But when her father threw stones into the village river to try to block German passage, the soldiers threatened him with a knife. After the D-Day landings, they demanded of her mother at gunpoint that she disclose the location of arriving U.S. soldiers. Her family fled their home under falling bombs and found it ransacked when they finally returned.

Roughly 20,000 French civilians died during the nearly three-month Battle of Normandy — along with about 73,000 Allied forces and up to 9,000 or so Germans. Overall, Normandy lost many more of its citizens during its liberation than during the entire German occupation.

“My village didn’t have a lot of deaths, but people wouldn’t have been bitter anyway,” Scelle said. “For them, it was the price to pay for freedom.”

Today, Scelle is helping out other war survivors. Since Russia invaded Ukraine two years ago, dozens of Ukrainian refugees have arrived in Carentan and surrounding villages. Many have since returned to their homeland. But Ukrainian student Kateryna Vorontsova, 19, and her family remain and count among those Scelle has helped to settle in and learn French.

“I would like to stay in France,” said Vorontsova, although she wants to eventually return to her homeland in peace. “I like the weather, the landscape, the culture.”

Of D-Day, she added, “it’s important to remember the landings. They’re our common history.”

Ukraine ties

Carentan has other ties to Ukraine. Donated ambulances line a field next to the D-Day Experience Museum, just outside Carentan. Some are funded by U.S. donors, others by European entities like the government of Madrid. Just after the D-Day anniversary, volunteers will drive them more than 2,000 km to Ukraine.

“According to doctors I’ve talked to in Ukraine, every ambulance saves an average of 250 lives a month,” said Brock Bierman, president of Ukraine Focus, a nongovernmental group based in Washington and Ukraine, which is spearheading the effort. He is in Carentan organizing the convoy’s departure.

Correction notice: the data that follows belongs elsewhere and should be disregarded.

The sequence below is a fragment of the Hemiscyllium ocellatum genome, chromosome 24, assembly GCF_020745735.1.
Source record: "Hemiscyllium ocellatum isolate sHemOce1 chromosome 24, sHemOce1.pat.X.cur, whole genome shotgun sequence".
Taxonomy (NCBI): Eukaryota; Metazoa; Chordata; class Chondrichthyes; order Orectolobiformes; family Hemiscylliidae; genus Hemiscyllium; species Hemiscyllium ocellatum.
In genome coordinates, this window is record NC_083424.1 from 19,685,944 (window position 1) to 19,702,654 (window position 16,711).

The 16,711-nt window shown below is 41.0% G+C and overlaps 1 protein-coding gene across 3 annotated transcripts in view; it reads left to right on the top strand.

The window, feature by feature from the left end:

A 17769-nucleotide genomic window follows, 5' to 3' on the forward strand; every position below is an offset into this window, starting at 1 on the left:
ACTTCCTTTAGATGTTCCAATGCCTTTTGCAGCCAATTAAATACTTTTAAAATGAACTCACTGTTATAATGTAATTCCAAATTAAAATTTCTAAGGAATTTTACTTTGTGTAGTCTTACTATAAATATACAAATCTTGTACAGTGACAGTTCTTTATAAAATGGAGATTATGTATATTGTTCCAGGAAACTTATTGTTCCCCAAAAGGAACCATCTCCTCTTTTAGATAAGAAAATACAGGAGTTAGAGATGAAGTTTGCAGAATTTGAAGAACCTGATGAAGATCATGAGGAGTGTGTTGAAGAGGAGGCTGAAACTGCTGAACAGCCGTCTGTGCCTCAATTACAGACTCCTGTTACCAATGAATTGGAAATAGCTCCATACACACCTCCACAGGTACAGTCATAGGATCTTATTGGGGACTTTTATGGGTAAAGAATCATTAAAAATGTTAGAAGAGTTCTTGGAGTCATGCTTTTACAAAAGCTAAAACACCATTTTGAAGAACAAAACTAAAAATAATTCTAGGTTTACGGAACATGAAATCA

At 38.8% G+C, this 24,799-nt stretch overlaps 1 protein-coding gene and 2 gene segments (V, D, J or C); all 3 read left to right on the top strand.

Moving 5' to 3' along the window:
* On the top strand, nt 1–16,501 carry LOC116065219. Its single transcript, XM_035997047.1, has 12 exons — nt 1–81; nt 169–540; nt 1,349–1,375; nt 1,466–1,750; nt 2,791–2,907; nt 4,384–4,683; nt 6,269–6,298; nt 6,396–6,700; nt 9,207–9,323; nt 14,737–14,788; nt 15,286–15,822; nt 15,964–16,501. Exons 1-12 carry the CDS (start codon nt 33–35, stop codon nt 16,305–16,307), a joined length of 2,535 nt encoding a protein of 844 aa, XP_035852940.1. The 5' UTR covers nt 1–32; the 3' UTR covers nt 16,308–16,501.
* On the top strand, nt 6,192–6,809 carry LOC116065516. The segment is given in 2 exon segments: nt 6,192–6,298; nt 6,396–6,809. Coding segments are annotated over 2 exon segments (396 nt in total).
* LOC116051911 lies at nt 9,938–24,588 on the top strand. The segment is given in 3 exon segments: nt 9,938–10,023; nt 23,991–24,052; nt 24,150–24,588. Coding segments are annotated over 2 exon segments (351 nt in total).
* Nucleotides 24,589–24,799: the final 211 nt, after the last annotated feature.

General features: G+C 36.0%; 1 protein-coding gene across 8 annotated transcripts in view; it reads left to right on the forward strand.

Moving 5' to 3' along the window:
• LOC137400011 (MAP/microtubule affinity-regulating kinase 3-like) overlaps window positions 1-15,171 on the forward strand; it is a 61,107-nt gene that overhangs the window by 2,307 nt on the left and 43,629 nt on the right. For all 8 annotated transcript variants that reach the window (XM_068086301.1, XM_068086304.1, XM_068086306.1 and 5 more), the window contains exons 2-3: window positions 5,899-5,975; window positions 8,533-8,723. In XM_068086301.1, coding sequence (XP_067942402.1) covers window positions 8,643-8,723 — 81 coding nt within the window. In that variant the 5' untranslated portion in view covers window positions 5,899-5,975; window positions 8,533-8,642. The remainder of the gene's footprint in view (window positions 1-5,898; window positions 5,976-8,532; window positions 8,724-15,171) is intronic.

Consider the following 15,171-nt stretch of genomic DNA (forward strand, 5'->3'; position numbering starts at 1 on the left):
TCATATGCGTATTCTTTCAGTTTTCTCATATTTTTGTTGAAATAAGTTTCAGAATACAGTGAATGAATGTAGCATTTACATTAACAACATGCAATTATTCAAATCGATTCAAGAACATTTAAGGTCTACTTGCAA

“Our volunteer drivers have delivered them literally to the front lines … in Bakhmut and Kherson, in Odesa and Mykolaiv,” he added, naming towns in Ukraine. “There’s a lot of work to get this done, and we couldn’t do it without an alliance of people from all over Europe and the United States.”

A former senior official with the U.S. Agency for International Development during the Trump administration, Bierman strongly backs U.S. aid for Ukraine, including the $60 billion finally passed by Congress in April. Uncertainty about whether those funds would be approved lingers and is among issues feeding doubts in Europe about long-term U.S. commitment to Ukraine and — if Donald Trump returns to office — to the NATO transatlantic alliance.

Bierman believes the costs will be high if Washington does not stand by Kyiv.

“If we fail to support Ukraine’s independence, what we could be looking at is a longer-term conflict in the next decade — which could involve boots on the ground and possible American lives lost,” he said.

At Carentan’s town hall, Deputy Mayor Lesne believes the Normandy landings offer lessons for today.

“I think the most important message is in two words: to remember,” he said. “Not to forget what happened, so it won’t be repeated. Millions of people died in the Second World War — we can’t have that happen again.”